Meet with the funeral director

What does an undertaker do?

An undertaker (also called a funeral director) will help to take the stress and hassle out of the administrative process, allowing you time to grieve your loss and to concentrate on family.

A good undertaker is there to provide care and guidance. You should feel comfortable, safe and secure with your undertaker, knowing that they can be trusted and relied upon to deliver a truly personable experience at this difficult and important time. They will also help with delegating different tasks and jobs to different family members and close friends. They can also help provide counselling options if they are needed.

A good undertaker should help you to take care of the following:

  1. Helping you with taking care of the deceased’s body.
  2. Storing, preparing and dressing the deceased for viewing / burial / cremation.
  3. Obtaining the Death Notice from the medical attendants / doctors.
  4. Helping you to register the death at Home Affairs and collect the Death Certificate.
  5. Supplying you with the original Death Certificate and the necessary certified copies of these forms for estate and policy purposes.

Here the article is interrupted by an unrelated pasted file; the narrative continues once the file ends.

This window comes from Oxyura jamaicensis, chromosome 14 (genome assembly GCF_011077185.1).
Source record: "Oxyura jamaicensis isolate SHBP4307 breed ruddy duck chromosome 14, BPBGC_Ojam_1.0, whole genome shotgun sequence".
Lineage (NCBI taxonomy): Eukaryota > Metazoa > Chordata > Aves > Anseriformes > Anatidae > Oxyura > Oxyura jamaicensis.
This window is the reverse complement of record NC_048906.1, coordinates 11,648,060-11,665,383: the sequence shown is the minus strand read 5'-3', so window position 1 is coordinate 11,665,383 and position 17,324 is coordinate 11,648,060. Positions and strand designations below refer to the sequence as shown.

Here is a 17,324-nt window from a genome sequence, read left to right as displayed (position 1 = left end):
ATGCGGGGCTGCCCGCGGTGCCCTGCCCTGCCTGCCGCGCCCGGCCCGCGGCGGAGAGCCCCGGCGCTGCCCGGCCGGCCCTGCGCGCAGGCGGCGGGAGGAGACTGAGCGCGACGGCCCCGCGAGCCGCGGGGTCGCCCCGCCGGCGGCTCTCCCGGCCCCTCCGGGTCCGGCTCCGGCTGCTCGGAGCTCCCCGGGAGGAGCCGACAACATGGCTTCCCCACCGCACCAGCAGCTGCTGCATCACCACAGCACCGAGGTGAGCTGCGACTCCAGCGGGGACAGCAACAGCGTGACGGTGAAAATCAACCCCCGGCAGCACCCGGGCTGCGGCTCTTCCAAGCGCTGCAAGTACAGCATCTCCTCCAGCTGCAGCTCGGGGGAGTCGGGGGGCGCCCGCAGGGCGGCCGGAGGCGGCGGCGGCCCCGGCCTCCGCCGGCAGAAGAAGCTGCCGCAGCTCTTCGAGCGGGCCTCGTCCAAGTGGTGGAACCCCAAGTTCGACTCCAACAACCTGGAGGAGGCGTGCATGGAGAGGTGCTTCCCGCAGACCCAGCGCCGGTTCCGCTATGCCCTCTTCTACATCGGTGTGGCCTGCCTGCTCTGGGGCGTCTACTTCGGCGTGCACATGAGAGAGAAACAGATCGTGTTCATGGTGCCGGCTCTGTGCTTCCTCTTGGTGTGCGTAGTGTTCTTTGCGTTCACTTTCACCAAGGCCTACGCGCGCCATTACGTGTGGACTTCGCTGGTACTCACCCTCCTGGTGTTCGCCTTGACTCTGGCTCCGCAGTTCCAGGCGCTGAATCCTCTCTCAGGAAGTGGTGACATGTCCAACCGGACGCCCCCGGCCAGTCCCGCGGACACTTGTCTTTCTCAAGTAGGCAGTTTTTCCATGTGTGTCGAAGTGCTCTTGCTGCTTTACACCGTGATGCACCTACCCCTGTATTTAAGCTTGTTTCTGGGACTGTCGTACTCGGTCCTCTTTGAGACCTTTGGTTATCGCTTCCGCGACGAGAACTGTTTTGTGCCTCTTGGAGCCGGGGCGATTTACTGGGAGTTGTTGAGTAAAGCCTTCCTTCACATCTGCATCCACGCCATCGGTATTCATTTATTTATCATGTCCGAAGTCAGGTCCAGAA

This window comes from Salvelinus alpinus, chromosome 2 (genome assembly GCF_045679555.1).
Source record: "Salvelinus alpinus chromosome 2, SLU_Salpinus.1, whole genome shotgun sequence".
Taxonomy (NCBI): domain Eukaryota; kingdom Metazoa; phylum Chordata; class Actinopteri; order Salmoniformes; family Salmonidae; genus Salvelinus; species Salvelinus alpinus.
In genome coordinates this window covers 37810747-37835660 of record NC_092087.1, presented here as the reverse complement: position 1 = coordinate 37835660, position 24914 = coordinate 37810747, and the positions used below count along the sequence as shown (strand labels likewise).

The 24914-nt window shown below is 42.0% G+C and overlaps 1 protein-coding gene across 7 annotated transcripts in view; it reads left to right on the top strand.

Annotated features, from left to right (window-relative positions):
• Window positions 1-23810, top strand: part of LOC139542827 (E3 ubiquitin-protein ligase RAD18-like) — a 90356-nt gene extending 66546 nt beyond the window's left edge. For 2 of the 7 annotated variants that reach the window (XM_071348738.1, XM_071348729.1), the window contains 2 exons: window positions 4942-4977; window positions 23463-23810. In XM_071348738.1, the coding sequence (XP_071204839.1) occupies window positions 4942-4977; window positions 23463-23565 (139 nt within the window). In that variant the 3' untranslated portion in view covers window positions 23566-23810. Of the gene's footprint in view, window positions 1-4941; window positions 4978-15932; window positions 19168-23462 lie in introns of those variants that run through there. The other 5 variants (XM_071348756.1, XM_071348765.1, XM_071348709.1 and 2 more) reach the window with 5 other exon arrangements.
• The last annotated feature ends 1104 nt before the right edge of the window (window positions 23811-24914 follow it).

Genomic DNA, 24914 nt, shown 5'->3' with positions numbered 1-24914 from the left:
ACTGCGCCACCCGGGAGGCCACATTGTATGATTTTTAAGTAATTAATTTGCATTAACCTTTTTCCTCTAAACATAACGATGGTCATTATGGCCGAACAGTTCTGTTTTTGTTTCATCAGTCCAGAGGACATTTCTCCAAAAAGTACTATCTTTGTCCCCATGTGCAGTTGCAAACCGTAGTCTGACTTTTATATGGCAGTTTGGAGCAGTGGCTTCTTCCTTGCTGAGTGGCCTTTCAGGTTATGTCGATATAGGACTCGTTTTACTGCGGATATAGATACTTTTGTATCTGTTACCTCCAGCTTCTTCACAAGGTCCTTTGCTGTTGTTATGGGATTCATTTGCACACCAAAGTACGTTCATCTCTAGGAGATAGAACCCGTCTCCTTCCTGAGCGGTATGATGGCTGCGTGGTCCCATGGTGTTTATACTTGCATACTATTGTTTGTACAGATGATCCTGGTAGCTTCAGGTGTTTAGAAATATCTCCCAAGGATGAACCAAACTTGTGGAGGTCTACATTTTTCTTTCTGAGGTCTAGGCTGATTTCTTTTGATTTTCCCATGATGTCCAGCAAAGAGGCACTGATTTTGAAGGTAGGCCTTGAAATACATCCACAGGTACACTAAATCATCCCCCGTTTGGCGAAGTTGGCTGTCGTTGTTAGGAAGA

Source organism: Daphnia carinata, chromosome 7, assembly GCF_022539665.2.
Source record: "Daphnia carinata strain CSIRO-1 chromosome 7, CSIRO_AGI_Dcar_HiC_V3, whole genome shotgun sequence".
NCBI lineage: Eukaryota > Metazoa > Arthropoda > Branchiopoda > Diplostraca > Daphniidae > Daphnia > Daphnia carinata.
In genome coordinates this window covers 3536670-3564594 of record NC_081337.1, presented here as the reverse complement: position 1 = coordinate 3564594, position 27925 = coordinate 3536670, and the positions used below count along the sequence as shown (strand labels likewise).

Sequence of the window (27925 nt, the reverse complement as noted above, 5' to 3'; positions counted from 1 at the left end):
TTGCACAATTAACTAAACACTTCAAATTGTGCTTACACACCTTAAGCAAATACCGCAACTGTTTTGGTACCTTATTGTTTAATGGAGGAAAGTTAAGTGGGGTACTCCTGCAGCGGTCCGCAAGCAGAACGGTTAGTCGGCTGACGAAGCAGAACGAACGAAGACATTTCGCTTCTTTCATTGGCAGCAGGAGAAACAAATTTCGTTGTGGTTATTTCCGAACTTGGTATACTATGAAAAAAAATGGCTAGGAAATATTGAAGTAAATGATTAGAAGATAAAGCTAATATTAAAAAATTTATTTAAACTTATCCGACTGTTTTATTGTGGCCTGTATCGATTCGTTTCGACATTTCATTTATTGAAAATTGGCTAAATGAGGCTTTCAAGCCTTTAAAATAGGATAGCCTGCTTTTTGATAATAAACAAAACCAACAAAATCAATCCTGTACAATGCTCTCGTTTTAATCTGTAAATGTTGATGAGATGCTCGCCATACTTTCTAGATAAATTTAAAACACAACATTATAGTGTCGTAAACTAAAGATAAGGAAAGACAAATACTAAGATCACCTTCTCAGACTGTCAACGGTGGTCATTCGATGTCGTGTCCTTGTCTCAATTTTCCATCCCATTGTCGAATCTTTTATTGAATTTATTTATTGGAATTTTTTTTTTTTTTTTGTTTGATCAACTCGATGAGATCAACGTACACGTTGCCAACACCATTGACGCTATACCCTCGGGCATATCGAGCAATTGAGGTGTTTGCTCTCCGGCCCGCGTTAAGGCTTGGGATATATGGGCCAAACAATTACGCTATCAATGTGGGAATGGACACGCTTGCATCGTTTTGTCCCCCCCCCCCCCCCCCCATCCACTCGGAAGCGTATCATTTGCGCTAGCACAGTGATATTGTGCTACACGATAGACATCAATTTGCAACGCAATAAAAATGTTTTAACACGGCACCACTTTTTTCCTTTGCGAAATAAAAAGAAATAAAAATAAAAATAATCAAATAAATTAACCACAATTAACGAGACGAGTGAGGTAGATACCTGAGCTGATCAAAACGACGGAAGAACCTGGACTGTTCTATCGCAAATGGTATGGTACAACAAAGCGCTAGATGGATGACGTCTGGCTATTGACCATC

6. Making sure if you would want an autopsy performed (if natural death), as it may help you with the details of the deceased when claiming from the funeral cover.
  7. Organising death notices in newspapers.
  8. Offer a selection of coffins and caskets to choose from.
  9. All funeral arrangements.
  10. Cemetery or crematorium funeral arrangements.
  11. If cremation, the undertaker will help ensure all documents are completed by the relevant medical persons.
  12. Local transporting of the deceased.
  13. Embalming of the deceased for repatriation (if needed).
  14. Repatriation of deceased across borders (if needed).

A good undertaker will also explain all the costs involved in a funeral. Make sure you find out exactly what is included, so there aren’t any hidden costs.

The funeral parlour will usually charge for:

  • Storage of the body;
  • Processing the death-related documents (including the Death Certificate);
  • Preparation of the body;
  • Use of a hearse.